Saying torque > horsepower is like saying mass > force. It just doesn't make any sense. Force = mass x acceleration.
    Reply
  • vertexx
    11364117 said:
    Having more low end torque simply gives you more low end horsepower, which equals more average horsepower, or more power under the curve. Horsepower dictates your rate of acceleration, not torque.

    Thanks for the physics lesson - you had it almost right, though, until you said that Horsepower dictates your rate of acceleration - wrong.

    You actually answered your own question. F=M*A, so conversely, A = F/M. Torque is angular force. So, angular or rotational acceleration is proportional to Torque, not Power. The key, though, is that Torque at the wheels is what matters. Therefore, rotational horsepower of an engine can be applied through the appropriate rotational speed reduction (in the transmission) to result in the greatest amount of Torque at the wheel.

    But ultimately, Torque at the wheel results in acceleration.
    Reply
  • vertexx
    Great write-up guys! Definitely my kind of hardware review, and I'm sure it certainly is a nice break from the tireless redundancy of hardware performance testing.

    Is there a performance benchmark for car navigation systems? Haha! My bet though is you'll eventually need one. Or how about that Adaptive Dynamics System, can it be OC'd to get 600 steering input samples per second?

    Regarding the car, overall awesome design, but I'm a little mixed on the details. I think Jaguar has its work cut out to come up with a design that is their own. Right now, the front-end (picture 2) is a little too "Lightning McQueen" and the back-side view (picture 3) is a little too "Miata".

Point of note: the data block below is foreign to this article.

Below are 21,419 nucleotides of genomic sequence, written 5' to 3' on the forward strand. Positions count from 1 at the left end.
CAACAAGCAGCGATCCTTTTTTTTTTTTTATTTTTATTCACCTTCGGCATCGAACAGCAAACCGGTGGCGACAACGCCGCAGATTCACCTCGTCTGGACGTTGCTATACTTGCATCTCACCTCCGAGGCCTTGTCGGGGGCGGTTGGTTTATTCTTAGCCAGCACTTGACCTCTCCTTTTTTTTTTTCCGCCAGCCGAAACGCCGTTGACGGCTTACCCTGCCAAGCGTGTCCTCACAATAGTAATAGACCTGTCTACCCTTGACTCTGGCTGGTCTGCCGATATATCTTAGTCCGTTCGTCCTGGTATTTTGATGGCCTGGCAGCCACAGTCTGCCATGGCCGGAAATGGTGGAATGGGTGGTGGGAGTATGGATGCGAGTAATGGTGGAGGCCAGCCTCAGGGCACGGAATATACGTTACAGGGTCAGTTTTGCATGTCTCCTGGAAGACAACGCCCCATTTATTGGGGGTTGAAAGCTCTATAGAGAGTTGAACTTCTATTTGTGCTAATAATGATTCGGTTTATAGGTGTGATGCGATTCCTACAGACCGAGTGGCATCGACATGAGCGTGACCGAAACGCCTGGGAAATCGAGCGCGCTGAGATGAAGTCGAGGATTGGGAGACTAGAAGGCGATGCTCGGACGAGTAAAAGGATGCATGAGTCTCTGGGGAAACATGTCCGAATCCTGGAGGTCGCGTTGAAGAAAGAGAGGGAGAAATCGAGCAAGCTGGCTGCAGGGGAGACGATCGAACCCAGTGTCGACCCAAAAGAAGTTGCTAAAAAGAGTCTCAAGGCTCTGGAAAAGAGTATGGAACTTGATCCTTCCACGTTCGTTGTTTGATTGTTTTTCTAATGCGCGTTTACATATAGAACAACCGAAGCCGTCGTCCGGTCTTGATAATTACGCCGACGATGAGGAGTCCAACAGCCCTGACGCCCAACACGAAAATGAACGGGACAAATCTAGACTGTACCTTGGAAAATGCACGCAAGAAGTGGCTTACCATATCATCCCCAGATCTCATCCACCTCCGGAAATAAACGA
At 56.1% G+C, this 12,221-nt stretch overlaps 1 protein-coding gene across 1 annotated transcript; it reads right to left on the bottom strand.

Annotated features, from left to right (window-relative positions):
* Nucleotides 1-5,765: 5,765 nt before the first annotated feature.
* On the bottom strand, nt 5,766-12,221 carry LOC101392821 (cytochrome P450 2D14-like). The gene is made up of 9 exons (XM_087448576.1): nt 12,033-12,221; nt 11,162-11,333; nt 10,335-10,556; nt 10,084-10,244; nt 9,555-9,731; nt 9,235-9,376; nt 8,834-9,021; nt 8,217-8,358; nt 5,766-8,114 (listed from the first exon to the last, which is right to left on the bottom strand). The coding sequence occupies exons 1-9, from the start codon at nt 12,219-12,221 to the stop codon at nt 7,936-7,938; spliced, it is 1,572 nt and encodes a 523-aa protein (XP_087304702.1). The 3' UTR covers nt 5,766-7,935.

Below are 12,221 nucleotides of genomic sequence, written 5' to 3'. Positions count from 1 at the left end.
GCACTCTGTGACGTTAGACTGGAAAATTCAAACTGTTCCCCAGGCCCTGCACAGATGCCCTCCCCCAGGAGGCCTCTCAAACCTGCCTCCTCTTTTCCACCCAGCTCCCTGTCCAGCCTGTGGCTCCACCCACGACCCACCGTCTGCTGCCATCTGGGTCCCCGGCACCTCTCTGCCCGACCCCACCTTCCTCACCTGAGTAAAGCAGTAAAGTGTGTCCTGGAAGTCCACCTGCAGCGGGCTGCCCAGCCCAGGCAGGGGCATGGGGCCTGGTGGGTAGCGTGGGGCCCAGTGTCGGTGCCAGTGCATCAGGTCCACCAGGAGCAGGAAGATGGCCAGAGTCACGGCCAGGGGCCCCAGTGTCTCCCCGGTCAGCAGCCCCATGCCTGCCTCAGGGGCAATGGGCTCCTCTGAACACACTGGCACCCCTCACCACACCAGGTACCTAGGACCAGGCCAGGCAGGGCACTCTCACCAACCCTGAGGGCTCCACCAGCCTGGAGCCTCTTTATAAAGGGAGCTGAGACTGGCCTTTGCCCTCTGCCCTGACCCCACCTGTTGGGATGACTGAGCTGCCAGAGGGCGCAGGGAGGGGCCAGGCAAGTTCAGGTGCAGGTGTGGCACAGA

Overall nice to see something fresh in this segment though.
    Reply
  • bambiboom
    Gentlemen?,
    The Jaguar F-type could not help having a degree of disappointment, given the years of teaser-hype expectation building and numerous car show and rendering false starts of the E-type successor, but my disappointment goes deeper, into the realm of market research pandering.

    The problem is that with the F-type, Jaguar has embodied Jaguar's marketing position as a rich man's mid-life crisis demographic/ style / branding marketing committee driven company rather than from the individualist car-enthusiast's mold.

    It's not the shameless copying of the BMW Z8 (of 1999!), the addition of a boring, turn of the Century interior ( and nowhere as interesting as the Z8's), and a small helping of Ferrari California, it's that overwhelming sense of market pandering and brand/ line position in which the F-type can't be more exciting than an XK8. This is a page from the Porsche corporate playbook that hobbled the looks and performance potential of the mid-engined Boxster- so as not to detract from the market-core rear-engine 911 series. The market dialed-in Jaguar of today, like Porsche, can't afford to make the cheaper car better in any way than the top end one.

    They'll sell a pile thanks to the marketing committee's fine work with target group surveys and the number of recently divorced, 55-year old CPA's in Los Angeles earning more than $110,000 per year, but the F-Type is nowhere near the league of inspiration of the E-Type.

    Cheers,

    BambiBoom

    Reply
  • tuanies
    11364527 said:
    Great write-up guys! Definitely my kind of hardware review, and I'm sure it certainly is a nice break from the tireless redundancy of hardware performance testing.

    Is there a performance benchmark for car navigation systems? Haha! My bet though is you'll eventually need one. Or how about that Adaptive Dynamics System, can it be OC'd to get 600 steering input samples per second?

    Regarding the car, overall awesome design, but I'm a little mixed on the details. I think Jaguar has its work cut out to come up with a design that is their own. Right now, the front-end (picture 2) is a little too "Lightning McQueen" and the back-side view (picture 3) is a little too "Miata".